On our return to England I immediately got in touch with Paul and discussed with him the possibility of sending some work to him to engrave. At the time I had nothing concrete in mind to engrave but there was no doubt that something very special could be achieved by our working together with Paul. As an introduction, Paul sent me a body of his work on a DVD. This contained a cross section of his life's work and achievements, engravings, designs, drawings, paintings and jewellery.
Gun engravers who can draw and design well are scarce, engravers who can conceive, draw, design and execute to the standard of Paul are even scarcer. I was of course delighted when Paul agreed to do some work with us and as a starting piece I sent him a take down 416 bolt action rifle which I was building for a good friend and hunting partner. The principle here is to try a new engraver on an old customers new gun, someone with whom you have the ability to make apologies, and another gun, if all goes pear shape! This I assure you can happen, and has happened! A new customer and a new engraver is not a good mix!
For some weeks Paul and I exchanged emails, he sent me drawings and I returned comments with the final drawings and work looking like this, I never showed the client.
As you can see from the above photographs, in this instance, a new engraver and an old customer were a very good mix, an extremely happy customer, a new gunmaker for Paul to work with and a new engraver for us to work with. Everyone was extremely happy, and I myself, probably the most happy of all. Long before the completion of this Westley Richards 416, Paul and I had discussed the concept of the India rifle, a rifle which I built to celebrate the Raj and all that they had done to support the English gun trade in the period from 1900-1935. This was a period of opulence, extravagance and gift giving and the rifle was to reflect this. The India Rifle was to be the largest commission we had placed with an engraver since the Boutet Gun of 1980's.
There was nothing cerebral or sudden about Paul Lantuch's decision to follow art. Since childhood, he allowed himself too concentrate on his passions, horseback riding and drawing, and art was the one that finally made the most sense to him.
Paul Lantuch grew up in Vilnius, the capital of Lithuania, a city where Italian baroque architecture flowed effortlessly into Northern European Gothic and where many cultures congregated and interacted, Lithuanian, Polish, Russian, Jewish. By his teenage years he was drawn to a group of artists, writers, directors, actors and musicians who in their exchange of ideas challenged one another.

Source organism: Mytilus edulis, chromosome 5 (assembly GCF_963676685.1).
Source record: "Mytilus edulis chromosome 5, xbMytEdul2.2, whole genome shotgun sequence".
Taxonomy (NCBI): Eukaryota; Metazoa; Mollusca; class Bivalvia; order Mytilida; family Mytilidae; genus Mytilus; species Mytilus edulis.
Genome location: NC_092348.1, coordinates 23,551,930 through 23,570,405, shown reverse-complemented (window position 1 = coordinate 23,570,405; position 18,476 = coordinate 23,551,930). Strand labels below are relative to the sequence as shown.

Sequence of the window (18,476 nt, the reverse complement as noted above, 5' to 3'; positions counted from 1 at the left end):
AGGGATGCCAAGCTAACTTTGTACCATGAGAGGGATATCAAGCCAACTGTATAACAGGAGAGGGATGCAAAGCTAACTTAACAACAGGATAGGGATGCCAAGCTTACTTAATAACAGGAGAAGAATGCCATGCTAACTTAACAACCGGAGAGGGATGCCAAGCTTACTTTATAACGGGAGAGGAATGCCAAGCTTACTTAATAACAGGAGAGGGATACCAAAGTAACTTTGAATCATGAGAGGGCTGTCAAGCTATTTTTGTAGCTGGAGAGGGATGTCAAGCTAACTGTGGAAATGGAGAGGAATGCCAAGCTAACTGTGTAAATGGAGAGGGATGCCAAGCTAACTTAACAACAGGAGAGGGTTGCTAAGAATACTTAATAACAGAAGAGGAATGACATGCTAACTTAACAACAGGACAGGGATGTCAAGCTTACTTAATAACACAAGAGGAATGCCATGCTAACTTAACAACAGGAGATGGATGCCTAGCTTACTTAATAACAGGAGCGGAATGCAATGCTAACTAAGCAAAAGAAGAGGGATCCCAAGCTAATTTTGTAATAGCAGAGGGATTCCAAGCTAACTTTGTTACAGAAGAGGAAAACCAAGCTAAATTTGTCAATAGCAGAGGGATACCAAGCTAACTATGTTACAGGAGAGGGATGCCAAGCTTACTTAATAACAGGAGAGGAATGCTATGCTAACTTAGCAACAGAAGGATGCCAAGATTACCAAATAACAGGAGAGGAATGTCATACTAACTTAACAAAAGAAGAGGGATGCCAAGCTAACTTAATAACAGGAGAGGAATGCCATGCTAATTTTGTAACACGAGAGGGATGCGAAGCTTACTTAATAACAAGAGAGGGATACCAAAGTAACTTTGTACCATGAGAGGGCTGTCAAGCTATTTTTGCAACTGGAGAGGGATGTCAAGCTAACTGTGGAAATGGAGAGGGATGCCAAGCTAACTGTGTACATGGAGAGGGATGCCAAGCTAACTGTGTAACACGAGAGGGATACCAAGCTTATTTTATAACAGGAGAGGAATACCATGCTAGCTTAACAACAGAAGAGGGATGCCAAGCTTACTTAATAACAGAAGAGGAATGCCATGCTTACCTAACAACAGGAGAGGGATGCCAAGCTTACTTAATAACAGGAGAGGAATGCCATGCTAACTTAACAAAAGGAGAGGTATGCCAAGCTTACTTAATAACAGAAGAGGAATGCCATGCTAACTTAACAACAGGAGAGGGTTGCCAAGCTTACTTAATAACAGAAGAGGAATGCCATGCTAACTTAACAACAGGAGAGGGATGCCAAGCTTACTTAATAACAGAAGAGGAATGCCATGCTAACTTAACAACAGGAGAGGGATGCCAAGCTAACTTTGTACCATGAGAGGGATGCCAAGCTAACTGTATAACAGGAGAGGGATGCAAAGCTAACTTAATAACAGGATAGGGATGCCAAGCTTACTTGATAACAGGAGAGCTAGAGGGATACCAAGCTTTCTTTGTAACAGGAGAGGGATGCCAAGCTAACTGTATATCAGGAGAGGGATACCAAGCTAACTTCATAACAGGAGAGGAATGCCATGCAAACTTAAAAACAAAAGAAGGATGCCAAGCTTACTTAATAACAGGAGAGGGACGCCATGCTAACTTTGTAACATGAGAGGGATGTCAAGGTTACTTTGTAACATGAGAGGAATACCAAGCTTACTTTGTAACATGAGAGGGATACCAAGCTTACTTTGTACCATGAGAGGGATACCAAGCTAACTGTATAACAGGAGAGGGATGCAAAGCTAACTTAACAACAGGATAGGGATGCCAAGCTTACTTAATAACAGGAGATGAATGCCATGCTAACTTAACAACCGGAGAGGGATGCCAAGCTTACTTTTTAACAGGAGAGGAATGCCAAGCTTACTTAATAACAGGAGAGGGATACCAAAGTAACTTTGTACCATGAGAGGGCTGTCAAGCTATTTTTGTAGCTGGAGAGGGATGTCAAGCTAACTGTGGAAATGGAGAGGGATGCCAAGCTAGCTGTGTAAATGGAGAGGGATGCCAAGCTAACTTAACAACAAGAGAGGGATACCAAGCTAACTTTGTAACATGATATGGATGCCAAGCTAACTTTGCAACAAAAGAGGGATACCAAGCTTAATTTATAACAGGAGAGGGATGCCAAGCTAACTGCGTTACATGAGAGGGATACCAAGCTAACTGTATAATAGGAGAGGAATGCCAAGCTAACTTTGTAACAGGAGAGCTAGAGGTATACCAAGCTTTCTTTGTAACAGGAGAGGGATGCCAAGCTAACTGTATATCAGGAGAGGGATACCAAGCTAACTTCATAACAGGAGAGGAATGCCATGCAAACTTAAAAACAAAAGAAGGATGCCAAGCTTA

It was during this period Paul travelled to St Petersburg to see the Hermitage where he befriended the curator of the arms and armour department. This friendship gained him access to areas of the Hermitage which were not on common display including the extensive Scythian gold collection which made a big impression on Paul; "I have never forgotten the impression it made on me, I could just imagine how a person wearing the jewellery could become very sexual. It took someone very wild with big instincts to create it."
Paul returned to Vilnius where he studied at the Vilnius Institute of Art, an exclusive academy in Lithuania. Here he became increasingly frustrated at the communist government's interventions in education and, with a close group of friends, started an underground newspaper featuring essays about banned artists such as Vassily Kandinsky and writers such as Franz Kafka. This was short lived, the dissident group was arrested, interrogated and expelled from the academy.
As his work became more widely known, Paul received more and more private commissions, this aroused government suspicion as it was seen as capitalistic. Intrusions into his home by the KGB became more and more frequent. He received however, one government order that he could not refuse: To create for the head of the Soviet Union's Politburo, Leonid Brezhnev an Objet d'art. The resulting piece had the shape of a casket, and underneath layers of enamel Paul engraved an endless list of Russian curses. Soon after, in 1980 Paul secured an exit visa and together with his wife and daughter, headed for USA.
In USA Paul adapted quickly, immediately getting a job working with Sturm Ruger where he worked for 11 years as an engraver, up until the time the factory moved to Arizona. A period working in jewellery followed and his work was much admired and sold well at Neiman & Marcus. Other work included book illustrations and designs for wine labels. In 2003 Paul set up an academy for Ruger to teach engraving which lasted for three years until the Ruger family was no longer involved with the company. Paul continued to engrave guns for various makers based in USA and started his first commission for Westley Richards in 2011.
Part 2 will follow with the story of engraving 'The India Rifle' and other new projects, both completed and in hand. I sincerely hope there will be many parts to this story!